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Drapery Coating


Q: I was inspecting a drapery panel with a white coating on the reverse side of the fabric when I noticed some areas where the coating was missing. What happened?

A: Draperies of this type are made by adhering a film of acrylic or other synthetic substance to the back of a fabric. These fabrics are usually very durable but the coating may be weakened by exposure to sunlight or age. In some cases, the coatings are not applied correctly during the manufacturing process.

If the coatings are weakened, they may blister and separate during washing or drycleaning. The damage usually appears in the pattern of light exposure that the item received while hanging at a window.

Improper handling also can cause damage to coated draperies. The draperies can be drycleaned or wetcleaned according to the manufacturer instructions. In either case, do not overload the machine because the fabric needs to tumble freely. Self-sticking occurs if items are overextracted or left in the tumbler while warm and the coated fabric contacts itself. Keep temperatures below 120 degrees Fahrenheit, fold cloth to cloth, and hang the items immediately after drying.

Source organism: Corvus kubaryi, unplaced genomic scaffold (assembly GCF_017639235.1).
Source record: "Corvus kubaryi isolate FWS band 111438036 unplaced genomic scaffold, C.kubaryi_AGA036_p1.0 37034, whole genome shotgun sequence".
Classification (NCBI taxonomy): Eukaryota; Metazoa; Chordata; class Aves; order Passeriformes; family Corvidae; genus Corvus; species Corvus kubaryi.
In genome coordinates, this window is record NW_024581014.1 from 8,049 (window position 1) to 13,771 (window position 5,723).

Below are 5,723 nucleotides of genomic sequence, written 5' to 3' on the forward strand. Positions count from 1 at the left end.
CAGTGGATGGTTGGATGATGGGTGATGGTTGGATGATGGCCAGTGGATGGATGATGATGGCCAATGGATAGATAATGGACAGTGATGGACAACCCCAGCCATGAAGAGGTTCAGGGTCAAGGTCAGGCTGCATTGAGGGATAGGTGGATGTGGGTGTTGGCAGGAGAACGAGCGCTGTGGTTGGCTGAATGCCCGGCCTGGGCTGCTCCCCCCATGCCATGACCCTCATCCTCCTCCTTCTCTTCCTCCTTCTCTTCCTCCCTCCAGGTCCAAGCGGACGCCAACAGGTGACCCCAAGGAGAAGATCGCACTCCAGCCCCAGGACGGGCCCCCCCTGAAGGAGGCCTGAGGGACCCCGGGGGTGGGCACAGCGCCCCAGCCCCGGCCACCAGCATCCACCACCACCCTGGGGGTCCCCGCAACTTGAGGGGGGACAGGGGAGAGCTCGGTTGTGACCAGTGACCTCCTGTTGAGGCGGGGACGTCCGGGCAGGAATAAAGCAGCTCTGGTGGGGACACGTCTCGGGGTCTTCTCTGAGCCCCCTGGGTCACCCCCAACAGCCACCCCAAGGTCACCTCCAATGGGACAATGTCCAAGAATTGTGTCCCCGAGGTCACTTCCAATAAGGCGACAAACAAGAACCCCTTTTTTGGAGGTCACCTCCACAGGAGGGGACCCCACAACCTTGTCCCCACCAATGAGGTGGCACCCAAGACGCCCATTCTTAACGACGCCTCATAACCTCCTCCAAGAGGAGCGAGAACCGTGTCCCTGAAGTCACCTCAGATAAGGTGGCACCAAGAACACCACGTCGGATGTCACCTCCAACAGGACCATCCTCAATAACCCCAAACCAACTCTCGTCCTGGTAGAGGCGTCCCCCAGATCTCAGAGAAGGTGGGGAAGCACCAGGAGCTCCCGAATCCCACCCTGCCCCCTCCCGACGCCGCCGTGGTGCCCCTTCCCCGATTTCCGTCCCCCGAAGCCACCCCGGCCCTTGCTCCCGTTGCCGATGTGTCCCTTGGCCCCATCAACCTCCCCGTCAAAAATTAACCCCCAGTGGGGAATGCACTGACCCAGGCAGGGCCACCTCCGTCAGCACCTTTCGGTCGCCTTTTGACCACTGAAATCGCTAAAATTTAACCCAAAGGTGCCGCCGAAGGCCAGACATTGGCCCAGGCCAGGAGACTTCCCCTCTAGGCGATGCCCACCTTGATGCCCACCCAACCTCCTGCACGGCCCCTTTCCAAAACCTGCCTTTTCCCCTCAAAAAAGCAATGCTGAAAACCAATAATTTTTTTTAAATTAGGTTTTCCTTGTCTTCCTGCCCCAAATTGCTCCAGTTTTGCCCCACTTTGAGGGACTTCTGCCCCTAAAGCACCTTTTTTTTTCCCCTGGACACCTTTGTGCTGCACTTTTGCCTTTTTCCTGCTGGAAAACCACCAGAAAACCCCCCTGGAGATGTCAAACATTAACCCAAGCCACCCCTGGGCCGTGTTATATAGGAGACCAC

If self-sticking occurs, place the area on the buck of the press and lightly steam to moisten the fabric. Then gently pull the fabrics apart.

Finish coated fabrics by placing the coated side of the fabric on the buck of the press. Use normal steaming procedure for the face fabric. Allow the coated fabric to cool completely before folding.

Posted By Harry Kimmel | 1/4/2016 2:32:22 PM